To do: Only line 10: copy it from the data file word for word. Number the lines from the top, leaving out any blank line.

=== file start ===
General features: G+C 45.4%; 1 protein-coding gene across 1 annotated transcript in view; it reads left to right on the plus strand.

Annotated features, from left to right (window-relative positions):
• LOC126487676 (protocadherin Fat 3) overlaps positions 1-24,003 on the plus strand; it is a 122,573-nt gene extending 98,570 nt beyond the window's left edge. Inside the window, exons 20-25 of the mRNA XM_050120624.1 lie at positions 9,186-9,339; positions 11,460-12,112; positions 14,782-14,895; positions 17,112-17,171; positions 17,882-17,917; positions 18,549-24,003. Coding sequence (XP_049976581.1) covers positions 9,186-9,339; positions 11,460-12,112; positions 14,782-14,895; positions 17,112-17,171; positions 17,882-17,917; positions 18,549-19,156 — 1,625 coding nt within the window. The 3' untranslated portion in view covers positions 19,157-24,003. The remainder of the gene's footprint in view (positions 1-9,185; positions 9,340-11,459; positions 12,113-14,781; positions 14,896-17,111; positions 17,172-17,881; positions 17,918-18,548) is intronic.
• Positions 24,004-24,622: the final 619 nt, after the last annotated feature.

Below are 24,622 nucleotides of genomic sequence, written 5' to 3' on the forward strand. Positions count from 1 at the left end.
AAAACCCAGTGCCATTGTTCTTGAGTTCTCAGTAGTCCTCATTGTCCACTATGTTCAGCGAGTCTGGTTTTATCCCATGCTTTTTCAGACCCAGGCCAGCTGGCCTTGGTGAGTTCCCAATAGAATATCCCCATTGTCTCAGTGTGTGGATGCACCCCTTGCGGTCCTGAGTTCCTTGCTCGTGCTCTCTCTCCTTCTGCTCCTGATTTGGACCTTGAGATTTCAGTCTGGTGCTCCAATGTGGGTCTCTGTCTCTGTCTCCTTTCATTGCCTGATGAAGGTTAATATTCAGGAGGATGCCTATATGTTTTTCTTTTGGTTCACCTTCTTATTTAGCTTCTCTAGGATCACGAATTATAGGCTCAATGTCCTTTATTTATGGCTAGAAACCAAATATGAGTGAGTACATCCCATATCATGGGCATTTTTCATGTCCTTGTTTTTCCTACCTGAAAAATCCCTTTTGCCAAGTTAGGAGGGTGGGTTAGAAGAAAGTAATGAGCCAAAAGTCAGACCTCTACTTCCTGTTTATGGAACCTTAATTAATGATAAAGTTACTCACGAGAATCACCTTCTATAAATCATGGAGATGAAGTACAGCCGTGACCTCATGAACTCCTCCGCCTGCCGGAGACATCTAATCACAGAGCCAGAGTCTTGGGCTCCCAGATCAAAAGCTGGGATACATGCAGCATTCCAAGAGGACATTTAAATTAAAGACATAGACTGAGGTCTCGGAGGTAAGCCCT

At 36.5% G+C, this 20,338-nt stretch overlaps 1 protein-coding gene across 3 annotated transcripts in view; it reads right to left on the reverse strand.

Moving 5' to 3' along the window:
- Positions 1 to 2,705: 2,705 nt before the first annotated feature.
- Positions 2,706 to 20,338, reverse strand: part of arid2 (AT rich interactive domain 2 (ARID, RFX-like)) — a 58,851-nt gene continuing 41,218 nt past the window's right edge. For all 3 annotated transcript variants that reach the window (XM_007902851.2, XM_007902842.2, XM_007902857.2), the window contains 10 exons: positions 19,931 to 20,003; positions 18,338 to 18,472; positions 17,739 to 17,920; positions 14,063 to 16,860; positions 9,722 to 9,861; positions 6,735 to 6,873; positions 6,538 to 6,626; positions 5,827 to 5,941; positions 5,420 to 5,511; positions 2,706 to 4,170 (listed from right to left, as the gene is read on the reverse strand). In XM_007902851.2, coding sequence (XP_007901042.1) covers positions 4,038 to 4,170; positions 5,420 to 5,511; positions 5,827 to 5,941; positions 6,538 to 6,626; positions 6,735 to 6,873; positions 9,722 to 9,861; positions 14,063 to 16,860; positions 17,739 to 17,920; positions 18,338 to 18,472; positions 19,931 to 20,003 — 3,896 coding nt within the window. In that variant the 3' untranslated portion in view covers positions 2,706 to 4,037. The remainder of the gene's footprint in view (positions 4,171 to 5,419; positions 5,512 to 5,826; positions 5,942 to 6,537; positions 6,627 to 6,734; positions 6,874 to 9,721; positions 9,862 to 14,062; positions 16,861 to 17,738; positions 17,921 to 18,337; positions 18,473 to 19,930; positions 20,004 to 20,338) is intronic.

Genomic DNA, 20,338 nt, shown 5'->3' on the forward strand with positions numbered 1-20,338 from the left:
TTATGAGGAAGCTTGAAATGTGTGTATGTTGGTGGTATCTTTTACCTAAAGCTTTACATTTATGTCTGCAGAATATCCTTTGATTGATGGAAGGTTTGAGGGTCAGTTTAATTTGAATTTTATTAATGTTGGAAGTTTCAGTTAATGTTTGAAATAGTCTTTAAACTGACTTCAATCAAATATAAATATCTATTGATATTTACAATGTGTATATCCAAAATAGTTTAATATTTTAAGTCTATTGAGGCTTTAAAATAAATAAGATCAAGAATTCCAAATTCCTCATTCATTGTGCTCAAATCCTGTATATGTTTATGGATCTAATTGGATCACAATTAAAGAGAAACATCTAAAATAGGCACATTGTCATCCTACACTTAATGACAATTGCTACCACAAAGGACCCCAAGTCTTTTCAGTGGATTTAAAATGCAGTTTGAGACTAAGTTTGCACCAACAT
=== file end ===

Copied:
- Positions 2,706 to 20,338, reverse strand: part of arid2 (AT rich interactive domain 2 (ARID, RFX-like)) — a 58,851-nt gene continuing 41,218 nt past the window's right edge. For all 3 annotated transcript variants that reach the window (XM_007902851.2, XM_007902842.2, XM_007902857.2), the window contains 10 exons: positions 19,931 to 20,003; positions 18,338 to 18,472; positions 17,739 to 17,920; positions 14,063 to 16,860; positions 9,722 to 9,861; positions 6,735 to 6,873; positions 6,538 to 6,626; positions 5,827 to 5,941; positions 5,420 to 5,511; positions 2,706 to 4,170 (listed from right to left, as the gene is read on the reverse strand). In XM_007902851.2, coding sequence (XP_007901042.1) covers positions 4,038 to 4,170; positions 5,420 to 5,511; positions 5,827 to 5,941; positions 6,538 to 6,626; positions 6,735 to 6,873; positions 9,722 to 9,861; positions 14,063 to 16,860; positions 17,739 to 17,920; positions 18,338 to 18,472; positions 19,931 to 20,003 — 3,896 coding nt within the window. In that variant the 3' untranslated portion in view covers positions 2,706 to 4,037. The remainder of the gene's footprint in view (positions 4,171 to 5,419; positions 5,512 to 5,826; positions 5,942 to 6,537; positions 6,627 to 6,734; positions 6,874 to 9,721; positions 9,862 to 14,062; positions 16,861 to 17,738; positions 17,921 to 18,337; positions 18,473 to 19,930; positions 20,004 to 20,338) is intronic.